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08 August 2015

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FB Ali

There is no "limited, targeted correction" possible when you knock over a beehive. It will only make matters worse, apart from the "correcting" power getting unpleasantly stung.


The major lesson is: don't commit such a "blunder" in the first place. The days are gone when "imperial" powers could play around with other peoples like castles built in the sand.

Poul

I beg to disagree with your view of French success in Mali. As long as you have foreign troops in Mali you've failed.

Remove the French and UN troops which is a drain of resources for France and the African countries involved what would happen?

We only have to go back to May to see this:
http://allafrica.com/stories/201505120188.html

Are the separatist now willing to bleed to keep the Islamic militia at bay in Northern Mali. The teeny 7.500 man Mali army are not up to the task. So it all comes down to if the Separatist have gotten a deal they will fight for. Else you just have another Afghanistan which can drag on for years.

RCR4

Isn't there a substantial difference between the French efforts in Mali, on the one hand, and Libya and Syria on the other. In the former, the French have acted to support a duly recognized government against Jihadis whereas in Libya and Syria, the French intervened, in Libya successfully, to bring down secular dictatorships and, thus, unwittingly unleashed the Jihadi and Salafist forces that have created the current chaos in both countries.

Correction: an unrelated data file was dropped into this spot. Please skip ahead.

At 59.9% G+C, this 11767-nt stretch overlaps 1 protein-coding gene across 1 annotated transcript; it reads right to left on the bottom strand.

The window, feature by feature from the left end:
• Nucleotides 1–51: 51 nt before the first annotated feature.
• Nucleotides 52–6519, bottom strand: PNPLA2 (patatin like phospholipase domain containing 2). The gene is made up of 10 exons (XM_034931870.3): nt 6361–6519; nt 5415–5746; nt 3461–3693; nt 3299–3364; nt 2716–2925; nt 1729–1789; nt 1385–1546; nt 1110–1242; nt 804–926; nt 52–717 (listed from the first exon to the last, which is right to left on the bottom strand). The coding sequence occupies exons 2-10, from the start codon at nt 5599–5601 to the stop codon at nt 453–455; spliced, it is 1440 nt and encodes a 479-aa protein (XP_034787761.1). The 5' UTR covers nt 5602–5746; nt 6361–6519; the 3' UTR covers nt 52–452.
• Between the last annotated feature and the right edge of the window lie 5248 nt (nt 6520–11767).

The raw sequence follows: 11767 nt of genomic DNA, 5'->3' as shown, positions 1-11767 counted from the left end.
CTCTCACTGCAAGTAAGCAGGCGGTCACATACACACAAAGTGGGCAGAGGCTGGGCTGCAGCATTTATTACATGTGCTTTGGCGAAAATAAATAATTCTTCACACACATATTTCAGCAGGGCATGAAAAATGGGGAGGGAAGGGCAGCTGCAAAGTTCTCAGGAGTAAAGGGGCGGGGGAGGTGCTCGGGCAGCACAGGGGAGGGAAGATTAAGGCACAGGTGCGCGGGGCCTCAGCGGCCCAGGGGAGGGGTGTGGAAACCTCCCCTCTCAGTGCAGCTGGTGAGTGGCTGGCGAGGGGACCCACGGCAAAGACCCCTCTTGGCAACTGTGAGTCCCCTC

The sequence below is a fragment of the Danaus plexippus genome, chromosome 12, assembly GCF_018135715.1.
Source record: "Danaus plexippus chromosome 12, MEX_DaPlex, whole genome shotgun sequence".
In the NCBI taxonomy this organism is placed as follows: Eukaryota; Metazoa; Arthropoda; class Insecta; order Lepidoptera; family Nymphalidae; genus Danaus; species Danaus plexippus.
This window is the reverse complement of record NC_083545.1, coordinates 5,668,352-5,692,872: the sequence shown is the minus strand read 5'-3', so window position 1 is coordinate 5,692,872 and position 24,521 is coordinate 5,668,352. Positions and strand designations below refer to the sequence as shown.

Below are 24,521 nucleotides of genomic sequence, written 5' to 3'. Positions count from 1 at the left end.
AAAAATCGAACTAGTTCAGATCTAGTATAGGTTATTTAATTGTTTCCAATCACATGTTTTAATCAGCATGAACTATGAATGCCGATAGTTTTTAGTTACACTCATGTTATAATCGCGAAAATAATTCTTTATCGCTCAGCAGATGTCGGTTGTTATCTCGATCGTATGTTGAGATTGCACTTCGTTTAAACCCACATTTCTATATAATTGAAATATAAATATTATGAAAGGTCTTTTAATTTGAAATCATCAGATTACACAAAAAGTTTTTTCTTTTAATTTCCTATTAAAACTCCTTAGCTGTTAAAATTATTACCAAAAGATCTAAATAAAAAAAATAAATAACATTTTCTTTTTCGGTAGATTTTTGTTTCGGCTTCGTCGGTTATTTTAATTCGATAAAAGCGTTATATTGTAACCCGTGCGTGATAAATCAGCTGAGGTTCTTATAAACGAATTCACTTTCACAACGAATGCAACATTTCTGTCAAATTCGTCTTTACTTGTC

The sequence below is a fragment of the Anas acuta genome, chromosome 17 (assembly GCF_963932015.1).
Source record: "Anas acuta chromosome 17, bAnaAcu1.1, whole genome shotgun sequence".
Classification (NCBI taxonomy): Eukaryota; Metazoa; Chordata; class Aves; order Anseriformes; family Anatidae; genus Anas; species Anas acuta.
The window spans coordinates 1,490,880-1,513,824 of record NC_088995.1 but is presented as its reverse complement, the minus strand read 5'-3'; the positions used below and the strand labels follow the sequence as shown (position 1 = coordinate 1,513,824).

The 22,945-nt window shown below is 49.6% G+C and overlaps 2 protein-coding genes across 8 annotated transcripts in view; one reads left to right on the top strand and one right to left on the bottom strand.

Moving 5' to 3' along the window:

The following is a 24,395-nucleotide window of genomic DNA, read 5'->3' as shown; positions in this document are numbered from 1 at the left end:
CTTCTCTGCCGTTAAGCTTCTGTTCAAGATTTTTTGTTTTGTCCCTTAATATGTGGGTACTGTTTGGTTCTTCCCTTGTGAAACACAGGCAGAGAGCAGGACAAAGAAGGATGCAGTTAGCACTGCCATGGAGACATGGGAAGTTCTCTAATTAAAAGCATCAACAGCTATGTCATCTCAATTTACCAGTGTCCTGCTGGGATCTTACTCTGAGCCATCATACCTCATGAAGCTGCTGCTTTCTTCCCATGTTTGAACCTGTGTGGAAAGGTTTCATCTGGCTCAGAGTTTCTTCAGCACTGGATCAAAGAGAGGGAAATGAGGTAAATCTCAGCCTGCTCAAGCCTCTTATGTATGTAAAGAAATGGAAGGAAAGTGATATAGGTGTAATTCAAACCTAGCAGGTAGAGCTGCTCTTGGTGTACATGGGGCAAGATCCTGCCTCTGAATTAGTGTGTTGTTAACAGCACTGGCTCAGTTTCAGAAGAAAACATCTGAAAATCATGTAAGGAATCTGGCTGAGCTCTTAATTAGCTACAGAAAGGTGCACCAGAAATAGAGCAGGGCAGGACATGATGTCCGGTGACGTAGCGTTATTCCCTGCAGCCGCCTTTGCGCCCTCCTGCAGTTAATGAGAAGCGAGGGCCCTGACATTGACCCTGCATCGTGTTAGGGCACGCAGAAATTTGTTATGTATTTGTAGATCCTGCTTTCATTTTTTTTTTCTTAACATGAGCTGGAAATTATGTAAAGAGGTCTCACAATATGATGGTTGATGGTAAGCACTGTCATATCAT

If the French intervene robustly now in Libya as suggested, wouldn't the likely local reaction to the re-imposition of a neo-colonial regime be more closely akin to the Algerian insurgency than any road back to stability asa posited in the proffered solution above.

One question, if it were so well-known that the initial uprising in Benghazi-Derna was Salafist-Jihadi organized and fueled, why did we and the French and British intervene under the guise of R2P to protect the so-called innocent democracy builders in Libya in 2011? Willful ignorance or willful arrogance, or both?

charly

Libya is not one country but two (or if you include the South three) with a lot of real, uninhabited desert between them. So the plan would be attack the East. This would allow West Libya to liberate itself from East Libyan occupation. Then pull back from East Libya as West Libya is strong enough to defend itself from East Libya. Then wait

BabelFish

If the western world keeps this up, we will eventually render the rest of the world into a bunch of Lichtenstein sized countries. We can call it "Lichtensteining" a place.

And maybe that's not such a bad thing?

Abuabdullah